10 reasons why the combined intelligence of 7 billion people = global stupidity

[Memorize these and you'll never have to accidentally implode the world economy.]

  1. Availability bias, which causes us to base decisions on information that is more readily available in our memories, rather than the data we really need;
  2. Hindsight bias, which causes us to attach higher probabilities to events after they have happened (ex post) than we did before they happened (ex ante);
  3. The problem of induction, which leads us to formulate general rules on the basis of insufficient information;
  4. The fallacy of conjunction (or disjunction), which means we tend to overestimate the probability that seven events of 90% probability will all occur, while underestimating the probability that at least one of seven events of 10% probability will occur;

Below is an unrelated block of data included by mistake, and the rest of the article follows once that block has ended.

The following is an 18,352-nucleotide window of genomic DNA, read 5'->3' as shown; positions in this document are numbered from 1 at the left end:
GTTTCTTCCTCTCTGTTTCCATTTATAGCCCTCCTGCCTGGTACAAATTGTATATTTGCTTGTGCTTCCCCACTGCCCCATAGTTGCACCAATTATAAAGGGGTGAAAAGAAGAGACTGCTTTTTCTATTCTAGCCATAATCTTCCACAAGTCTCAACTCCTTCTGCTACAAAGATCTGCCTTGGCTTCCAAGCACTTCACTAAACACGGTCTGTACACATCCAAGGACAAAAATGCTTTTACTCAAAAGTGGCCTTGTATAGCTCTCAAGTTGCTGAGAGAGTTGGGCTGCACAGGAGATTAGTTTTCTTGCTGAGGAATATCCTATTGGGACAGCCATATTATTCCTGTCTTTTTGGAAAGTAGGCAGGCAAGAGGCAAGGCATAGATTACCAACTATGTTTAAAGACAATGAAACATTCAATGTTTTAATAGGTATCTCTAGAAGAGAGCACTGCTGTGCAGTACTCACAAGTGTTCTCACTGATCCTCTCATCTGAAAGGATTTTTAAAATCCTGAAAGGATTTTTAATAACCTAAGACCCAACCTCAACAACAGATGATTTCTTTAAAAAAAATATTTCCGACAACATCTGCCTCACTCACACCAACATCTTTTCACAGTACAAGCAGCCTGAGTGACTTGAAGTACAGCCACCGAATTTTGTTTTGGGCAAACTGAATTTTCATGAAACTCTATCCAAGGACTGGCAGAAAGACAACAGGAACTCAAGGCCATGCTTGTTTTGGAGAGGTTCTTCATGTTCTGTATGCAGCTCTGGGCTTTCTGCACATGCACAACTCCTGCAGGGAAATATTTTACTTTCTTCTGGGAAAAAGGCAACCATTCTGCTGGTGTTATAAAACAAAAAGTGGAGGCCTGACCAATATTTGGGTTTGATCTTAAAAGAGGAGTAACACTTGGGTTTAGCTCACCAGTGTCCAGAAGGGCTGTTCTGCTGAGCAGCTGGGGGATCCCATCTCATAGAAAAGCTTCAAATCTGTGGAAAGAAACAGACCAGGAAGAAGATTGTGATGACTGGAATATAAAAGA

5. Confirmation bias, which inclines us to look for confirming evidence of an initial hypothesis, rather than falsifying evidence that would disprove it;
  6. Contamination effects, whereby we allow irrelevant but proximate information to influence a decision;
  7. The affect heuristic, whereby preconceived value-judgments interfere with our assessments of costs and benefits;
  8. Scope neglect, which prevents us from proportionately adjusting what we should be willing to sacrifice to avoid harms of different orders of magnitude;
  9. Overconfidence in calibration, which leads us to underestimate the confidence intervals within which our estimates will be robust (e.g. to conflate the 'best case' scenario with the 'most probable'); and
  10. Bystander apathy, which inclines us to abdicate individual responsibility when in a crowd.
-Niall Ferguson, The Ascent of Money [based on Eliezer Yudkowsky, 'Cognitive Biases Potentially Affecting Judgment of Global Risks', in Nick Bostrom and Milan Cirkovic (eds), Global Catastrophic Risks (Oxford University Press, 2008)]

See also, Tower of Babel, problems during construction of